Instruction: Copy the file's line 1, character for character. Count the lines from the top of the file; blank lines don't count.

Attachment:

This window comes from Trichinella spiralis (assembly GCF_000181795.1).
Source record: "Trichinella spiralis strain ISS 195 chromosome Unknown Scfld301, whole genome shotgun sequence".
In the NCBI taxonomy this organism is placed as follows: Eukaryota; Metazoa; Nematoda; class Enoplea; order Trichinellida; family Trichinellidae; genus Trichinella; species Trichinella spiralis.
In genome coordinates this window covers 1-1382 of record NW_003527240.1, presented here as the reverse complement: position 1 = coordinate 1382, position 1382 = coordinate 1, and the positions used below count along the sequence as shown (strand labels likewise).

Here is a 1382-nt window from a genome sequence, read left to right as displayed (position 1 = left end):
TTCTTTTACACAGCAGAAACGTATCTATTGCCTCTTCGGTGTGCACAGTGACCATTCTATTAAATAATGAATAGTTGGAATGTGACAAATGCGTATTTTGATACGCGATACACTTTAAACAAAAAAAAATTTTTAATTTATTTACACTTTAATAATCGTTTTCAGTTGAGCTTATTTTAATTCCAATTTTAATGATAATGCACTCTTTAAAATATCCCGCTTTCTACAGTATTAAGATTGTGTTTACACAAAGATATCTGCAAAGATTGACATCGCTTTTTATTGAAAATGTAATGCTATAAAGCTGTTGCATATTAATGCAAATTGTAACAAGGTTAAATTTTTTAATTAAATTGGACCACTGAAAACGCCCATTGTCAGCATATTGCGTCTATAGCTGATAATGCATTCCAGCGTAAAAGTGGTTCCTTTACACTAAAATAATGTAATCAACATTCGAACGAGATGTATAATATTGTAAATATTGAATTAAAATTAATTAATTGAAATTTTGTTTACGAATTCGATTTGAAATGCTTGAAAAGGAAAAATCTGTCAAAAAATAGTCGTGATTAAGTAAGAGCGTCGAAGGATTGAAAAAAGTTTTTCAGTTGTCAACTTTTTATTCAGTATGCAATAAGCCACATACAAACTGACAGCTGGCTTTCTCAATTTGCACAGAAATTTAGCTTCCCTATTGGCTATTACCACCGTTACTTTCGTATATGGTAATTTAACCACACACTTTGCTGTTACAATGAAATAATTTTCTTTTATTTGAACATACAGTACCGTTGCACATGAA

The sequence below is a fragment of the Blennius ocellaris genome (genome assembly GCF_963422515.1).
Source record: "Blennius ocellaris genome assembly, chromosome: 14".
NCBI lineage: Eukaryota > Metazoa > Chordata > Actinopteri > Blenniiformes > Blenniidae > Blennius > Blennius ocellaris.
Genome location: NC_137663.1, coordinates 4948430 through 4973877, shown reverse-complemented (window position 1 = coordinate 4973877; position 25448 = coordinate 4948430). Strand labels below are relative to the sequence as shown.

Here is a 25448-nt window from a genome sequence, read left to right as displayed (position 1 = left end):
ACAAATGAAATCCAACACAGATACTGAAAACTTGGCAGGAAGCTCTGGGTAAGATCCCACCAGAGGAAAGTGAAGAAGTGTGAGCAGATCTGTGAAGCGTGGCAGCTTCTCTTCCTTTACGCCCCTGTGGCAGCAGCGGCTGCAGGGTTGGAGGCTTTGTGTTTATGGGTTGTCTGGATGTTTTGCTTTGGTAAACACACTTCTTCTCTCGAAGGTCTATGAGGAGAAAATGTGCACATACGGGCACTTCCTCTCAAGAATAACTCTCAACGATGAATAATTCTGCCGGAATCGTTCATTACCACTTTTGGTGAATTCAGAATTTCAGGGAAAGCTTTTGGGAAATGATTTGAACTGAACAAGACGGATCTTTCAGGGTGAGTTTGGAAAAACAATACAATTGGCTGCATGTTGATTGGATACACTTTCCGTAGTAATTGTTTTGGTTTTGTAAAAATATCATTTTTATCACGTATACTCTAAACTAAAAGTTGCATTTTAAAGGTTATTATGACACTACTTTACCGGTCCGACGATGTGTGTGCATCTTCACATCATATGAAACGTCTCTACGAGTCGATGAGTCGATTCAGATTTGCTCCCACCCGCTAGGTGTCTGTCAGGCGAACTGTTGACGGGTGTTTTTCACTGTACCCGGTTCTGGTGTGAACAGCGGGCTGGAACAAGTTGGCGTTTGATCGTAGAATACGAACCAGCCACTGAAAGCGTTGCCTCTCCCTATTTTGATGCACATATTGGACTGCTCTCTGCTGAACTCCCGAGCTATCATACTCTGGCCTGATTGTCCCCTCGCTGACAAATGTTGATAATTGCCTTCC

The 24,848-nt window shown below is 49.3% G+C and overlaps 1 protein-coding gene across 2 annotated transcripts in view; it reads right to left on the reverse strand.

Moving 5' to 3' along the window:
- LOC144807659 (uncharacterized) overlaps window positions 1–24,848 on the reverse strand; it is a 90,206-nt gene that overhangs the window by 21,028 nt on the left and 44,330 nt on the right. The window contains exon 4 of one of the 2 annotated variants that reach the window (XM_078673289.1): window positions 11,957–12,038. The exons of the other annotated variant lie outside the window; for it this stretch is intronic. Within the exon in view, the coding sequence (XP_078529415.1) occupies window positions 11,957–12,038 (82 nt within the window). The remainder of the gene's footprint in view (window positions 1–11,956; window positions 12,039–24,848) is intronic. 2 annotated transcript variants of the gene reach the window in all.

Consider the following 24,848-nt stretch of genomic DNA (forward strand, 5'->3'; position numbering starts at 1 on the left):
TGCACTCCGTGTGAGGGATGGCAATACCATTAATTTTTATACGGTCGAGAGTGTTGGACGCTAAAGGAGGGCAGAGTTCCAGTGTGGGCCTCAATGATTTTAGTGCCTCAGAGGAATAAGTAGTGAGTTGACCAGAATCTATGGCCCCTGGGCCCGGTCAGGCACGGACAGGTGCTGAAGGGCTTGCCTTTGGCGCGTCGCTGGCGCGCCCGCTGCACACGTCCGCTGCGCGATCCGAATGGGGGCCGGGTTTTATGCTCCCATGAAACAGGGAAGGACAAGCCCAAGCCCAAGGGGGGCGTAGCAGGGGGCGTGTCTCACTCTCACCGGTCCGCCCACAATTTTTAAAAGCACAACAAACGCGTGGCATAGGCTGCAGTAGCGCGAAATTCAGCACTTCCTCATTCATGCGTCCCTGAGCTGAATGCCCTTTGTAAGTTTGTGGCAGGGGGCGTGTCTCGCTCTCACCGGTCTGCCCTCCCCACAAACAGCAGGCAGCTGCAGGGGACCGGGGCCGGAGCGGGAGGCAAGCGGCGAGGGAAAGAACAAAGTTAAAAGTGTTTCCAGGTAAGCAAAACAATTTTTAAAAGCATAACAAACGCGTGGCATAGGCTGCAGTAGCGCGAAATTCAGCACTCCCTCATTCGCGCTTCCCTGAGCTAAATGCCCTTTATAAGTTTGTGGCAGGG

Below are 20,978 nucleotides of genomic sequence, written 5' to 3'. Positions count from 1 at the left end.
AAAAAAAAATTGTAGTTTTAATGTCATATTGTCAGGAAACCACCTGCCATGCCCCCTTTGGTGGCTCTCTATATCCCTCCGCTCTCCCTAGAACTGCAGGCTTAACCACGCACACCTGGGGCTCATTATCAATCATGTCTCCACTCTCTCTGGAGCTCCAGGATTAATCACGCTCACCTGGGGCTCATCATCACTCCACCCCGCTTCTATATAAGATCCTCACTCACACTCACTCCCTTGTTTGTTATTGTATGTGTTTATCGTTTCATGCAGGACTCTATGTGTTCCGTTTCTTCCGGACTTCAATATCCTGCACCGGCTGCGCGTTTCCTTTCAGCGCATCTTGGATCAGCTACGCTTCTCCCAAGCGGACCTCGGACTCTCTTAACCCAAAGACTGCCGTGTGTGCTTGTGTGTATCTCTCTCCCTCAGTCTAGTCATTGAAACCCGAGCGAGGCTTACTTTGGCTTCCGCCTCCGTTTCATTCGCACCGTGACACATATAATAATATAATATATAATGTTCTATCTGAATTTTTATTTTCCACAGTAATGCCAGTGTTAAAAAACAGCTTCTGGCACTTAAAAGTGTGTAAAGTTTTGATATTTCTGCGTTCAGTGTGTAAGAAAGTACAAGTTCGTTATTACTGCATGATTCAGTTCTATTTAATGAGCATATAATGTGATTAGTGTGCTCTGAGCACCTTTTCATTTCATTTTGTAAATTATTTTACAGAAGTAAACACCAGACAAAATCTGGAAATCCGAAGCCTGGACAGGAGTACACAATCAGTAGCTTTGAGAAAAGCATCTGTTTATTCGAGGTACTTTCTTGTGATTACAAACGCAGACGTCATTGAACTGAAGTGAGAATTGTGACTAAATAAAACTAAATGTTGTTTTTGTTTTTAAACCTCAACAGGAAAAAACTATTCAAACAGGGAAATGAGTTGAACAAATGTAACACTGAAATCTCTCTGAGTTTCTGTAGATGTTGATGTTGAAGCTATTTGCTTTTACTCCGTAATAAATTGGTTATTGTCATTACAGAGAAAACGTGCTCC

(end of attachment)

This window comes from Trichinella spiralis (assembly GCF_000181795.1).